Music Everywhere

It's all about the algorithm--but which one will win?

12 min read

Of the countless human pursuits touched by technology, music has been among the most profoundly transformed. Beginning more than a century ago, when Thomas Edison's phonograph gave rise to the recorded music industry, technology has brought music to the masses with steadily increasing efficiency, fidelity, and convenience. Today, the Internet, digital recording, and new storage technologies are coming together to prompt another momentous shift. It is liberating music from the last link to Edison's era: the dependence on physical, recorded media that has long confined it.

Of all the technologies fomenting this revolution, one of the most pivotal, and interesting, is the compression algorithm. The most common example is the ubiquitous MP3, which was a key enabler of Napster's rise in its copyright-flouting initial incarnation. MP3 is just one of an expanding array of such algorithms--more than 100 at last count--that also includes such contenders as WAV, WMA, Ogg, AAC, and AC-2. All of them use a variety of clever tricks to compress music files 90 percent or more, so that the data can be more economically transmitted over a network, such as the Internet, and stored on a computer or music player. They're all vying for a central role in the global recorded music industry, which now generates US $32 billion a year in revenues.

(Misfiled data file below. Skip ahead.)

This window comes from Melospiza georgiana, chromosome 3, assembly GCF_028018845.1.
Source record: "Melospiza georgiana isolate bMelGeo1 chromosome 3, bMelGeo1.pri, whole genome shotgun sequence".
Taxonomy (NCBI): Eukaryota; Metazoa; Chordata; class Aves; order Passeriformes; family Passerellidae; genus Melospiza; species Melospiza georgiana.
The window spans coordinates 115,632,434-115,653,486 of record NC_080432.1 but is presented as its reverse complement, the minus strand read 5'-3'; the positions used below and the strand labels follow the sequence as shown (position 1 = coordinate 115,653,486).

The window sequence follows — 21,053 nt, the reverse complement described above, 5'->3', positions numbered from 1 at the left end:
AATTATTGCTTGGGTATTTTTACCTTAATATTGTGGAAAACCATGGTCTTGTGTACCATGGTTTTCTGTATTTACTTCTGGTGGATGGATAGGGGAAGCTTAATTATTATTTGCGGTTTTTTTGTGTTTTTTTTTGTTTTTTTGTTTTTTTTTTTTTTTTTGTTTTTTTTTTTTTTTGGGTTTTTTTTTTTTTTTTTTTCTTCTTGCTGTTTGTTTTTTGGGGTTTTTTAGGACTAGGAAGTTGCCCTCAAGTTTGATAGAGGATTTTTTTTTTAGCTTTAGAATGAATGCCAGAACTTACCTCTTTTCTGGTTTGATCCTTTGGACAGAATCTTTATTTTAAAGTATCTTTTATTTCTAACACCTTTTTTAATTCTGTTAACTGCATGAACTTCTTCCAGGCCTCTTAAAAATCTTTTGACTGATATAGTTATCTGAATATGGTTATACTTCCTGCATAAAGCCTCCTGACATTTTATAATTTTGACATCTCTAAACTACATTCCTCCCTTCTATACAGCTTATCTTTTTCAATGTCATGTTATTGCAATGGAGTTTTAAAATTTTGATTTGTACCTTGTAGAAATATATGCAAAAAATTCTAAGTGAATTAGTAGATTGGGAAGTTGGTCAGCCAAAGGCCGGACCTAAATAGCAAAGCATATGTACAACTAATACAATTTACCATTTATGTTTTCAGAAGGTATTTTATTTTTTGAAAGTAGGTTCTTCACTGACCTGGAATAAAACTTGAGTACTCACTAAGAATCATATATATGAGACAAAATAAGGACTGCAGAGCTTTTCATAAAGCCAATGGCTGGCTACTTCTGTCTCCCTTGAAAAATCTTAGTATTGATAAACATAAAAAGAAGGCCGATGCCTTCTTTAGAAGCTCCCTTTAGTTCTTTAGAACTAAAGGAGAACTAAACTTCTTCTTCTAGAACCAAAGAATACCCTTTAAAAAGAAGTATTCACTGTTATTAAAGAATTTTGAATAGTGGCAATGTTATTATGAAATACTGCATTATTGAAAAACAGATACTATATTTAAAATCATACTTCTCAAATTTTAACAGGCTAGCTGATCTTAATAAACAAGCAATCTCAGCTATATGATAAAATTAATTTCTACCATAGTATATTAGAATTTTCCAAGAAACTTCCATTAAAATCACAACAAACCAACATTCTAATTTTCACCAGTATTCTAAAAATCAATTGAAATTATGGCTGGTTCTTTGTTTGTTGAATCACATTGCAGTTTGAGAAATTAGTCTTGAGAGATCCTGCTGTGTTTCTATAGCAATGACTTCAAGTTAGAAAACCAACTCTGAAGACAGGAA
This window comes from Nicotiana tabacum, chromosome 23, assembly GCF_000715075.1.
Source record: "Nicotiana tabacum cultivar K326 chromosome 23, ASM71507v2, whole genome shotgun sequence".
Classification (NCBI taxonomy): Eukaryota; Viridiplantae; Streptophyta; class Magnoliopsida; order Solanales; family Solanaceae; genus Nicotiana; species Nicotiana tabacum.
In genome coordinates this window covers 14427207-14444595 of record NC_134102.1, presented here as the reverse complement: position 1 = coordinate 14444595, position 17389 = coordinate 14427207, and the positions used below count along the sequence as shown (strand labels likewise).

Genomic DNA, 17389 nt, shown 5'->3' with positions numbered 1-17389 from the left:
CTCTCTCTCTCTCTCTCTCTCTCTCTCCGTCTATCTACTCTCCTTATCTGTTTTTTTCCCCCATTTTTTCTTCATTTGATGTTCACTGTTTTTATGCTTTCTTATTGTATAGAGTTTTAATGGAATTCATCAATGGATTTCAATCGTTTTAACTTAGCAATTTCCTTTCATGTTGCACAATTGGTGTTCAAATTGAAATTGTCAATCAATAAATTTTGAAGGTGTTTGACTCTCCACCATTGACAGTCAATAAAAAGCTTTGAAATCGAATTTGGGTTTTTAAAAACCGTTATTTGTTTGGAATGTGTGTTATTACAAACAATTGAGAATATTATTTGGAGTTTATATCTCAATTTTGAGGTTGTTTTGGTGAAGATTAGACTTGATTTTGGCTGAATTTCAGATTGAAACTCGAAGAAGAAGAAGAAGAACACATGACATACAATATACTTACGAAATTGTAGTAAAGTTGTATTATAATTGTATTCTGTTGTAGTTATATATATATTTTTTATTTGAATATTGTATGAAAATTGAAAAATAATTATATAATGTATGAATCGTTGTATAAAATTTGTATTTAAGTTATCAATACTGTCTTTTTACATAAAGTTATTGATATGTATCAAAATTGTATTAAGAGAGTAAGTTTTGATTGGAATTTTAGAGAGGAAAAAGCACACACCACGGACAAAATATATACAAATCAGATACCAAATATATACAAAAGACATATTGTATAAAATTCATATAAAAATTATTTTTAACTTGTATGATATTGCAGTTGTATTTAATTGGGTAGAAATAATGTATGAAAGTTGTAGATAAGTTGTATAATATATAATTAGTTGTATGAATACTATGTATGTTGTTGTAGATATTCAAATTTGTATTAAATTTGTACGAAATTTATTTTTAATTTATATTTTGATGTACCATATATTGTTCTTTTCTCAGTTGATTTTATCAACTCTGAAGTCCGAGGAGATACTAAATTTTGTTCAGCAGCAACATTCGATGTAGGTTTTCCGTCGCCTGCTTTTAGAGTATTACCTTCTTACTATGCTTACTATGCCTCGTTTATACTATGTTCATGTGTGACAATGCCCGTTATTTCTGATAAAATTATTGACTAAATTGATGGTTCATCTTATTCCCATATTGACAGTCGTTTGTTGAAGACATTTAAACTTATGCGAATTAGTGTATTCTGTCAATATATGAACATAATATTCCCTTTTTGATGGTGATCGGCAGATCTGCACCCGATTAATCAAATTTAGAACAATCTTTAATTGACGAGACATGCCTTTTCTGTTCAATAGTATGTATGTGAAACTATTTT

Powerful alliances are being formed. And unlike many previous technology-related business battles, technology may actually be a significant factor in this one. Consider Sony Corp.'s slick new music player, the NW-HD1. Praised for its compact size, long battery life, and clever touch-sensitive controller, the device nevertheless has been widely and bitterly criticized for its choice of compression algorithm: ATRAC3, a proprietary system used by Sony alone.

Not since the days of the PC operating system wars in the 1980s, arguably, has a software issue held so much sway over an emerging category of consumer electronics. And this time, at least, technology will weigh fairly heavily as the marketplace sorts out winners and losers.

For the algorithms, the basic tradeoff is between sound quality and how much they can compress the music files. But there are other important considerations, including the extent to which the full-fidelity, uncompressed files can be re-created from the compressed files, how copy protection is implemented, and how secure the downloaded files are from unauthorized distribution.